The Anatomy of an Angel – Damien Hirst

“Beauty is in the eye of the beholder.” Or so they say, but it’s funny how diverse some views on beauty are, whereas others appear universal.  I can’t think of anyone who would say a sunrise isn’t beautiful, so we appear to be unilaterally in agreement on that being delightful, yet when it comes to things like art, or people or objects, views range far and wide.  I find it especially intriguing when you hear about the diversity in what others find attractive.  I could look at someone and think that they look like the back end of a bus (I rarely do this! I am not that sort of person) yet someone else could find said backend the most stunning thing on the planet.

You might wonder what my  first paragraph rambling has to do with Hirst’s sculpture of an angel, but as usual there is method in my madness.

This sculpture was created as part of the “Beautiful Inside My Head Forever” works in 2008 and is on display in Ekebergparken, Oslo, Norway.  It has been created out of carrara marble, which if you know your marble you will know, it is one of the favoured mediums, and has been used by greats such as Michelangelo.  The marble has a high quality and can be white or blue/grey which lends itself so well to the creation of beautiful statues.  It has a fine grain which allows the artist to work in minute detail without the fear of chipping or smashing the block.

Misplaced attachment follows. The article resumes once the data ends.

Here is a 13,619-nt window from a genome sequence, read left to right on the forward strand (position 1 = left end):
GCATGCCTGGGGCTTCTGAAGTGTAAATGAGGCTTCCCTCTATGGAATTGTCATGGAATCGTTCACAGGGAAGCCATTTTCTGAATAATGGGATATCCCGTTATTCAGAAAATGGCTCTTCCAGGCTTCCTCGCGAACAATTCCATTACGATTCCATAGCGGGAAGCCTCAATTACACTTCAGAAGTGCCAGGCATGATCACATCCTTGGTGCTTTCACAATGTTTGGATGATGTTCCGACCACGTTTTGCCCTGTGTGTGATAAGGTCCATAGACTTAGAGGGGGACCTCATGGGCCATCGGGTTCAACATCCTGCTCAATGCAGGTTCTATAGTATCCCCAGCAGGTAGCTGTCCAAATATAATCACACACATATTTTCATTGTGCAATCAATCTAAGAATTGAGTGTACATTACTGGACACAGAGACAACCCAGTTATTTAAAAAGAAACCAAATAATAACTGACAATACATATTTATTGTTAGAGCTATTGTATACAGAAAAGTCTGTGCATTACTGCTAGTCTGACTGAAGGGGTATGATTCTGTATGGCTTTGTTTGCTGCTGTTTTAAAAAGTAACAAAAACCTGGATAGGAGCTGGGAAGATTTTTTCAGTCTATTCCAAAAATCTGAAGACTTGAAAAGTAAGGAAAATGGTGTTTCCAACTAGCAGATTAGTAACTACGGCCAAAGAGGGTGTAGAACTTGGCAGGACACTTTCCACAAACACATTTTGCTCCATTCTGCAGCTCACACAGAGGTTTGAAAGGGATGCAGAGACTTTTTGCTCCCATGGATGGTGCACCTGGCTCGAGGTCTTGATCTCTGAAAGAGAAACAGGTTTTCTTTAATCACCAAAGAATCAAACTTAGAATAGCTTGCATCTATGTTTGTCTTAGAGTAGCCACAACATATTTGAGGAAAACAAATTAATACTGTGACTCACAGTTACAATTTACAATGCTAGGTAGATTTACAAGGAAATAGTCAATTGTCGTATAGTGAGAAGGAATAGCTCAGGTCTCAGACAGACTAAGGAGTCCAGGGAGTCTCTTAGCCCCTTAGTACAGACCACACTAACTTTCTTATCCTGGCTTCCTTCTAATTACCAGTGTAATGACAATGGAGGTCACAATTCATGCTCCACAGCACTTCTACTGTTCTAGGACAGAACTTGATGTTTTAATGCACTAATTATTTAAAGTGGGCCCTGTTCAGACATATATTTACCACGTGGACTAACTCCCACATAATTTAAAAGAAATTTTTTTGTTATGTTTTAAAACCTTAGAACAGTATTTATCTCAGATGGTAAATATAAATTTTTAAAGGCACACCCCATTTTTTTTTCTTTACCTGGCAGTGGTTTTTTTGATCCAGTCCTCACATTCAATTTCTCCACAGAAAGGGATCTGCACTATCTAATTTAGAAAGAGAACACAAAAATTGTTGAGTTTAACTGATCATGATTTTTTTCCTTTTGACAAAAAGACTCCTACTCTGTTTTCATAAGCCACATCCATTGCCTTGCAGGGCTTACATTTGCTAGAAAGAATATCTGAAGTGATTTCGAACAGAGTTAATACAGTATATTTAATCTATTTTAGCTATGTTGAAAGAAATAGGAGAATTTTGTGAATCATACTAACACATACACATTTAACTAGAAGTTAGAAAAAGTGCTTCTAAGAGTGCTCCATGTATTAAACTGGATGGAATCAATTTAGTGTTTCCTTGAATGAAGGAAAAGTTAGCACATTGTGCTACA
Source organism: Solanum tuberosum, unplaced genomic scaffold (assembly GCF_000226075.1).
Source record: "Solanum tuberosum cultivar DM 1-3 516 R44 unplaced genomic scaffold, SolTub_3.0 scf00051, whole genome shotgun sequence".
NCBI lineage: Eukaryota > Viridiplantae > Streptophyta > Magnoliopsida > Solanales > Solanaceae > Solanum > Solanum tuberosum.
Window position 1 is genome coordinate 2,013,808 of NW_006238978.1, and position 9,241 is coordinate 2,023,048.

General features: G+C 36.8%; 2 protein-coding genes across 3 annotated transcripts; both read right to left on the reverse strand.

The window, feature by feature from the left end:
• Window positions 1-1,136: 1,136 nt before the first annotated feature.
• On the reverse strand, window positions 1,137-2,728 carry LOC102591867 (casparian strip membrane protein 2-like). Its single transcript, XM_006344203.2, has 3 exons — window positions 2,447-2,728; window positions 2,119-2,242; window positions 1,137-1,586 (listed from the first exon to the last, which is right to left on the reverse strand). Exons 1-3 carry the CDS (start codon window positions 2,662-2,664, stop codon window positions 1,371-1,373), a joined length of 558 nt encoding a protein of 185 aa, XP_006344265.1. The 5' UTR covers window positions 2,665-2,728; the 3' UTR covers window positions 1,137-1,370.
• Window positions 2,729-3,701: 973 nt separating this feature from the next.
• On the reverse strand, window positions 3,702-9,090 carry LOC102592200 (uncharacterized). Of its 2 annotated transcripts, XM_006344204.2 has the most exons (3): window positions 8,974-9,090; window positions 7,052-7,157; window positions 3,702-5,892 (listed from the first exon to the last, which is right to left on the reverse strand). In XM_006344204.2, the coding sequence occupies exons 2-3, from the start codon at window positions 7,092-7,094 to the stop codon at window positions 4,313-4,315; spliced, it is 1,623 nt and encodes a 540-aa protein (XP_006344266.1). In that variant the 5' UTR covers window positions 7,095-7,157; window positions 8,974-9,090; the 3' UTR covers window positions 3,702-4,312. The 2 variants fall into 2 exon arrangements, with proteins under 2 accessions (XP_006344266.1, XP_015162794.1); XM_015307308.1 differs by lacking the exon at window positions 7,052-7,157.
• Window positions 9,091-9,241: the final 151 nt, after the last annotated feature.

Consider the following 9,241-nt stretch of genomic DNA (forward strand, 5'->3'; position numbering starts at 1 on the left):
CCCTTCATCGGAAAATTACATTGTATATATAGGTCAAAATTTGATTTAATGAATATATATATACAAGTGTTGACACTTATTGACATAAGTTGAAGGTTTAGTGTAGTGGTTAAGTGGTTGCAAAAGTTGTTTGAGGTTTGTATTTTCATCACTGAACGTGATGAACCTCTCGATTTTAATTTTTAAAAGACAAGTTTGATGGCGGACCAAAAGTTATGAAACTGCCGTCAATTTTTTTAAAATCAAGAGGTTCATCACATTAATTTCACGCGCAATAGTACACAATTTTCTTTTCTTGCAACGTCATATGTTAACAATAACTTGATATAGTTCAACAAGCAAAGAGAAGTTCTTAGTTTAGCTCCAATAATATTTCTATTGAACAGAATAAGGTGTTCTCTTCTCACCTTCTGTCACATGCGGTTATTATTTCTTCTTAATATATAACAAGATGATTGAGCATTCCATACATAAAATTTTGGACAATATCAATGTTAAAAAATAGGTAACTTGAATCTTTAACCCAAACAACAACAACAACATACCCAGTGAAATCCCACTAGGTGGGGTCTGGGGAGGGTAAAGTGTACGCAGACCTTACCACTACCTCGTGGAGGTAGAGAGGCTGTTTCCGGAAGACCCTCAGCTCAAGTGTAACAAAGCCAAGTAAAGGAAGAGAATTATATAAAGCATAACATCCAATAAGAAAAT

What you see in this sculpture is an angel, asethically pleasing in form and classically posed.  If it didn’t have sections cut out showing the anatomical parts of her, you could easily believe that this is something from the renaissance period.

Hirst has captured something really very intense and detailed in this whole body of work, as he crosses over the line between art and science.  We know that between the 1600 and 1700 artists and physicians worked almost in tandem to understand the workings of the body.  How muscles and internal organs fitted together to enable the body to move and function.  Obviously the outcomes were very different for each practice, with artists wanting to represent muscle tone and movement in their work, whereas the medical trade wanted to actually cure people, but for the purpose of knowledge, the two crossed over in battles for gaining bodies to dissect and study.  This lead to an era where art work highlighted the grotesque and gruesome as the knowledge heightened.  Certainly some artists, such as Da Vinci, were streaks ahead of the medical profession in his understanding of the construction of the body and what artistically made images of beauty.